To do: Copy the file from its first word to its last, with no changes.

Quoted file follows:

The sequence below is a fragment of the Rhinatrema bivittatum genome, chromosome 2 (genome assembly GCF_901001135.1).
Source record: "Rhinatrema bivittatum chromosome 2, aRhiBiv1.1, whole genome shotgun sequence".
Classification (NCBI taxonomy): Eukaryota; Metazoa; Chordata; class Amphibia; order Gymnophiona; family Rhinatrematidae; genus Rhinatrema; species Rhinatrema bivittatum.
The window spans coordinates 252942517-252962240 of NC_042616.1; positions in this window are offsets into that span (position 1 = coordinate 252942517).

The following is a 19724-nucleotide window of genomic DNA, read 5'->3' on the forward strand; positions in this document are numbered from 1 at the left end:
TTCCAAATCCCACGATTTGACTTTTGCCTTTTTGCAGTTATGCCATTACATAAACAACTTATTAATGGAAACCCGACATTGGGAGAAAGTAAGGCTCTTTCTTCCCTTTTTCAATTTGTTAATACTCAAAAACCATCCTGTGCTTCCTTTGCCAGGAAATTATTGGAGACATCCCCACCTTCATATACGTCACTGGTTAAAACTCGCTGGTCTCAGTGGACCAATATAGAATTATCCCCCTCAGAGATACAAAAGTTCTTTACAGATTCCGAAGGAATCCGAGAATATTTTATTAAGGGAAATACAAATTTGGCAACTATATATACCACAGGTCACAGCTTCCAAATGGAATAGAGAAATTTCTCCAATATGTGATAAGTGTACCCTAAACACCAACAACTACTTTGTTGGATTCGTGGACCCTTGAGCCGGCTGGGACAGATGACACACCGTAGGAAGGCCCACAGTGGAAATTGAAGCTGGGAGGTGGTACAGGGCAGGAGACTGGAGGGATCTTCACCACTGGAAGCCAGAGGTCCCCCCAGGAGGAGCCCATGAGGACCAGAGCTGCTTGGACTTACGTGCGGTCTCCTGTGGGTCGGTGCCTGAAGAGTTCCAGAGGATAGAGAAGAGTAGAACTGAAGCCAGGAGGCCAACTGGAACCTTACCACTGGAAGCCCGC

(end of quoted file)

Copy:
The sequence below is a fragment of the Rhinatrema bivittatum genome, chromosome 2 (genome assembly GCF_901001135.1).
Source record: "Rhinatrema bivittatum chromosome 2, aRhiBiv1.1, whole genome shotgun sequence".
Classification (NCBI taxonomy): Eukaryota; Metazoa; Chordata; class Amphibia; order Gymnophiona; family Rhinatrematidae; genus Rhinatrema; species Rhinatrema bivittatum.
The window spans coordinates 252942517-252962240 of NC_042616.1; positions in this window are offsets into that span (position 1 = coordinate 252942517).

The following is a 19724-nucleotide window of genomic DNA, read 5'->3' on the forward strand; positions in this document are numbered from 1 at the left end:
TTCCAAATCCCACGATTTGACTTTTGCCTTTTTGCAGTTATGCCATTACATAAACAACTTATTAATGGAAACCCGACATTGGGAGAAAGTAAGGCTCTTTCTTCCCTTTTTCAATTTGTTAATACTCAAAAACCATCCTGTGCTTCCTTTGCCAGGAAATTATTGGAGACATCCCCACCTTCATATACGTCACTGGTTAAAACTCGCTGGTCTCAGTGGACCAATATAGAATTATCCCCCTCAGAGATACAAAAGTTCTTTACAGATTCCGAAGGAATCCGAGAATATTTTATTAAGGGAAATACAAATTTGGCAACTATATATACCACAGGTCACAGCTTCCAAATGGAATAGAGAAATTTCTCCAATATGTGATAAGTGTACCCTAAACACCAACAACTACTTTGTTGGATTCGTGGACCCTTGAGCCGGCTGGGACAGATGACACACCGTAGGAAGGCCCACAGTGGAAATTGAAGCTGGGAGGTGGTACAGGGCAGGAGACTGGAGGGATCTTCACCACTGGAAGCCAGAGGTCCCCCCAGGAGGAGCCCATGAGGACCAGAGCTGCTTGGACTTACGTGCGGTCTCCTGTGGGTCGGTGCCTGAAGAGTTCCAGAGGATAGAGAAGAGTAGAACTGAAGCCAGGAGGCCAACTGGAACCTTACCACTGGAAGCCCGC